So many kids would ask me to help them with something we were doing because it was hard. Then they would sit back and expect me to do it for them. I wouldn't do it. I would offer advice and encourage them to do it themselves. When they would get upset about the way something turned out, I would encourage them to start over, try again. Practice makes better, but perfect practice makes perfect.
Even if something is hard, if you like what you do it doesn't necessarily feel like work. That doesn't mean it is easy. Work is still hard. That just means that you love what you do!
Commitment is Key
In this world of instant gratification, commitment has become a dirty word. Very few people have commitment to anything anymore. But without commitment, you will not get anywhere in life. If you quit because it is hard or because it is taking longer than you thought or whatever reason crops up, then you will never reap the benefits.
I told the kids this, but had my own personal trial by fire about halfway through the program. The adults were exhausted. The kids were very hard to manage, the program wasn't what we had anticipated. The city had initially offered to pay me because I was basically acting as the program director, but then they couldn't find the funds. We had a couple of groups that were warring with each other and the heat was getting to all of us.
One day, I overheard the kids talking and they used a racial slur... a racial slur that could only apply to me or my family as we were the only ones of that race in the room. After all the time I had given and all the energy I had put into the program they were talking this way about me?! Well, I was under a lot of stress because of several other things going on and though I am not usually one to cry, I burst into tears. Which gave the teenagers something to brag about. They had made the white lady cry.
They were incredibly disrespectful about the whole thing and my mom totally lost it. She was done. She was not coming back. She quit. I can understand why she did what she did and would be lying if I wasn't tempted to do the same thing. I had a lot on my plate. My house was a disaster, I had other people that needed me. My work was suffering and these kids were completely disrespectful and it just wasn't worth the time.
But I had committed myself to this project. When I had calmed down, I realized that there were only four or five kids involved in the situation and there were 30 or 40 who had nothing to do with it. What would I accomplish if I quit? I would re-enforce racial stereotypes, I would give my children a reason to have racist feelings. I would effectually abandon a great group of kids, because of a few trouble makers. I stuck to it. There were days that were really hard. They thought by making me cry, they had broken me. They pushed harder to get rid of me. But those that wanted me there, that appreciated what I was doing, reached out more. In the end even the ones who pushed me away were glad I was there and when I offered a program teaching these kids how to use computers to create art, that core group that gave me such a hard time were some of the first to sign up!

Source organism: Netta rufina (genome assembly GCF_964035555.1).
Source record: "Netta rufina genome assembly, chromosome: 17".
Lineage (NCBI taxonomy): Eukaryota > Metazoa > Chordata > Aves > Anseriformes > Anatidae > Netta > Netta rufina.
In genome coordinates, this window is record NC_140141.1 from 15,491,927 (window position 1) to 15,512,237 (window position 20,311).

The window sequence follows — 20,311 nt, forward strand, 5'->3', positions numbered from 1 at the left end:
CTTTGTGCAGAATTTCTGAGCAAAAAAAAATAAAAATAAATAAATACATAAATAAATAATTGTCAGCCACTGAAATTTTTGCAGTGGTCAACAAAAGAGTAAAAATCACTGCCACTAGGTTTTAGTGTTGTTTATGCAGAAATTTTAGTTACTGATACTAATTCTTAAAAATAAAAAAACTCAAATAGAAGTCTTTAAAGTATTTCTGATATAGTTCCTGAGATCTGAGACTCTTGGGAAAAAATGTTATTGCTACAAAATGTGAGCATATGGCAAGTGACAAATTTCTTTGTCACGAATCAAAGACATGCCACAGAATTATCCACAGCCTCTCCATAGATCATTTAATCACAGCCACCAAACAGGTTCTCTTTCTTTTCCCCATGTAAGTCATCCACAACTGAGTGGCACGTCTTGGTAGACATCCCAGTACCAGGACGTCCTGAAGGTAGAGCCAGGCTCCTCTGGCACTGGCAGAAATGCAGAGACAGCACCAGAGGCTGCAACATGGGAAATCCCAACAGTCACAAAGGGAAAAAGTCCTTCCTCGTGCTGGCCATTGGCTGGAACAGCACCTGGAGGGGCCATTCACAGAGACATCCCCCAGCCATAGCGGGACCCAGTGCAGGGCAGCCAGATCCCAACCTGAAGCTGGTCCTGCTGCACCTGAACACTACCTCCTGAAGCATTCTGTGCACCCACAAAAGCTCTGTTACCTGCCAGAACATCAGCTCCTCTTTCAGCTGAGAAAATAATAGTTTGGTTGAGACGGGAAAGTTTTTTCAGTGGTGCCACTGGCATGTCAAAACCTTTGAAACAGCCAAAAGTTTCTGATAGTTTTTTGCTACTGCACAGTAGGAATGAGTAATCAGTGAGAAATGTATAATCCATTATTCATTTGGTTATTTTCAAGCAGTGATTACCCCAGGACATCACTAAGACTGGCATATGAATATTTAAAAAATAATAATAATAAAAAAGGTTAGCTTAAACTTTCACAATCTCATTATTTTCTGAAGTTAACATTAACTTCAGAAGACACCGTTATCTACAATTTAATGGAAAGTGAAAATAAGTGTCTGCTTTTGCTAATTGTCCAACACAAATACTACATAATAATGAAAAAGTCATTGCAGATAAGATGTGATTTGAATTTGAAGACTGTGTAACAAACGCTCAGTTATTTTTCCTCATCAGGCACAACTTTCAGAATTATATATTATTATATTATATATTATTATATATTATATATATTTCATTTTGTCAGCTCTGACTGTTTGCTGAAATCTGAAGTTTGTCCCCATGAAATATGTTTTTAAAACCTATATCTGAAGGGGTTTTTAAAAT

Emergence is Real
Ok, so for those of you who have been out of school too long, Emergence Theory is the concept that the whole is worth more than the sum of its parts. The idea that the value of a home is worth more than each individual piece of wood that went into building it.
In this case, I went in and worked for four weeks with a group of kids from a low-income area. The point of the program was to keep these kids off the street and keep them from causing mischief. In the beginning there were only three or four out of 66 that I would have said were worth anything. There were maybe ten that were too young to be able to tell. I was working with a tough crowd.
When it ended last Friday, I wanted to sigh with relief that it was over, but I was also proud. I walked out knowing that every single one of them had the potential to be great. Every single one of them had a gift or a talent. They had grown on me.
We as a group had overcome racial tensions, had learned great and wonderful things together, had created a community. They had motivated me, the one who wanted to quit on the second week, to give even more of my time to help them become better and to teach them more. We built each other up and as a group we became worth more than even the best of us and had made the worst better than they were when we started.
I didn't get the pay check and I didn't get much work done, but I learned so much from these kids. In the end, despite the hardships, I wouldn't trade this summer's volunteering for anything. There are some things I might have done differently, but I would sign up again to help next year in a heart beat. The reminder of life lessons was worth more than the city wanted to pay me anyway!
I am putting together a free e-book for all my fantastic followers! It is a compilation of some of the activities the kids and I did to help inspire their creative side. I hope that you will find it useful as well. My goal is to have it out to you by the end of August!
In the meantime, what lessons have you learned (or re-learned) this summer and how can you apply it to your craft? Please share in the comments section